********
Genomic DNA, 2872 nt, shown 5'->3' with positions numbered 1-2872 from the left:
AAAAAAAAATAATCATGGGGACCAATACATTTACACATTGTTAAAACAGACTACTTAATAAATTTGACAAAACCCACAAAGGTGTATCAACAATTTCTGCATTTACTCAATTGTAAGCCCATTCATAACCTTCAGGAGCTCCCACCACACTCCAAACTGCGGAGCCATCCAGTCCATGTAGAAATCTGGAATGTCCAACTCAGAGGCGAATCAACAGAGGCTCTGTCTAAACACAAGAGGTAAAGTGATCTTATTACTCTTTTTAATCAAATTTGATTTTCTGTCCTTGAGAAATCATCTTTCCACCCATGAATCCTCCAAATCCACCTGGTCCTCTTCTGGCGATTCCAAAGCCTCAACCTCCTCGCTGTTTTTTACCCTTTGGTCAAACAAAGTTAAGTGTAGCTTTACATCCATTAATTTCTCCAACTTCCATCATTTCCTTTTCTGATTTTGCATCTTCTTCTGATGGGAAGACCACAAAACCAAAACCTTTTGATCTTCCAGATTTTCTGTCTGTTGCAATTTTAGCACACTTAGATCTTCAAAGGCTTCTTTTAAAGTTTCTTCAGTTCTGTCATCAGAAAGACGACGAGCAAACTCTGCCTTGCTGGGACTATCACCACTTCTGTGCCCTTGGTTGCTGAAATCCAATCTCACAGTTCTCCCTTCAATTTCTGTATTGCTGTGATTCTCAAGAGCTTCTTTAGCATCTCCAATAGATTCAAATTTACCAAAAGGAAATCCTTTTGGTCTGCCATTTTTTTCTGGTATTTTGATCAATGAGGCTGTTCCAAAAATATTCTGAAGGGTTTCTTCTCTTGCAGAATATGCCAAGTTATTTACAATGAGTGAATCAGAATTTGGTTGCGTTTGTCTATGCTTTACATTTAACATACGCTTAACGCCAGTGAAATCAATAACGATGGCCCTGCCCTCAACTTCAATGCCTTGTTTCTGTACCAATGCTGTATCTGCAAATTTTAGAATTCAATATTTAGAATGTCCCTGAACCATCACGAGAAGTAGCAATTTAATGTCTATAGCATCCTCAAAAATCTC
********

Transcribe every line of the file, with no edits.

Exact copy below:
Genomic DNA, 2872 nt, shown 5'->3' with positions numbered 1-2872 from the left:
AAAAAAAAATAATCATGGGGACCAATACATTTACACATTGTTAAAACAGACTACTTAATAAATTTGACAAAACCCACAAAGGTGTATCAACAATTTCTGCATTTACTCAATTGTAAGCCCATTCATAACCTTCAGGAGCTCCCACCACACTCCAAACTGCGGAGCCATCCAGTCCATGTAGAAATCTGGAATGTCCAACTCAGAGGCGAATCAACAGAGGCTCTGTCTAAACACAAGAGGTAAAGTGATCTTATTACTCTTTTTAATCAAATTTGATTTTCTGTCCTTGAGAAATCATCTTTCCACCCATGAATCCTCCAAATCCACCTGGTCCTCTTCTGGCGATTCCAAAGCCTCAACCTCCTCGCTGTTTTTTACCCTTTGGTCAAACAAAGTTAAGTGTAGCTTTACATCCATTAATTTCTCCAACTTCCATCATTTCCTTTTCTGATTTTGCATCTTCTTCTGATGGGAAGACCACAAAACCAAAACCTTTTGATCTTCCAGATTTTCTGTCTGTTGCAATTTTAGCACACTTAGATCTTCAAAGGCTTCTTTTAAAGTTTCTTCAGTTCTGTCATCAGAAAGACGACGAGCAAACTCTGCCTTGCTGGGACTATCACCACTTCTGTGCCCTTGGTTGCTGAAATCCAATCTCACAGTTCTCCCTTCAATTTCTGTATTGCTGTGATTCTCAAGAGCTTCTTTAGCATCTCCAATAGATTCAAATTTACCAAAAGGAAATCCTTTTGGTCTGCCATTTTTTTCTGGTATTTTGATCAATGAGGCTGTTCCAAAAATATTCTGAAGGGTTTCTTCTCTTGCAGAATATGCCAAGTTATTTACAATGAGTGAATCAGAATTTGGTTGCGTTTGTCTATGCTTTACATTTAACATACGCTTAACGCCAGTGAAATCAATAACGATGGCCCTGCCCTCAACTTCAATGCCTTGTTTCTGTACCAATGCTGTATCTGCAAATTTTAGAATTCAATATTTAGAATGTCCCTGAACCATCACGAGAAGTAGCAATTTAATGTCTATAGCATCCTCAAAAATCTC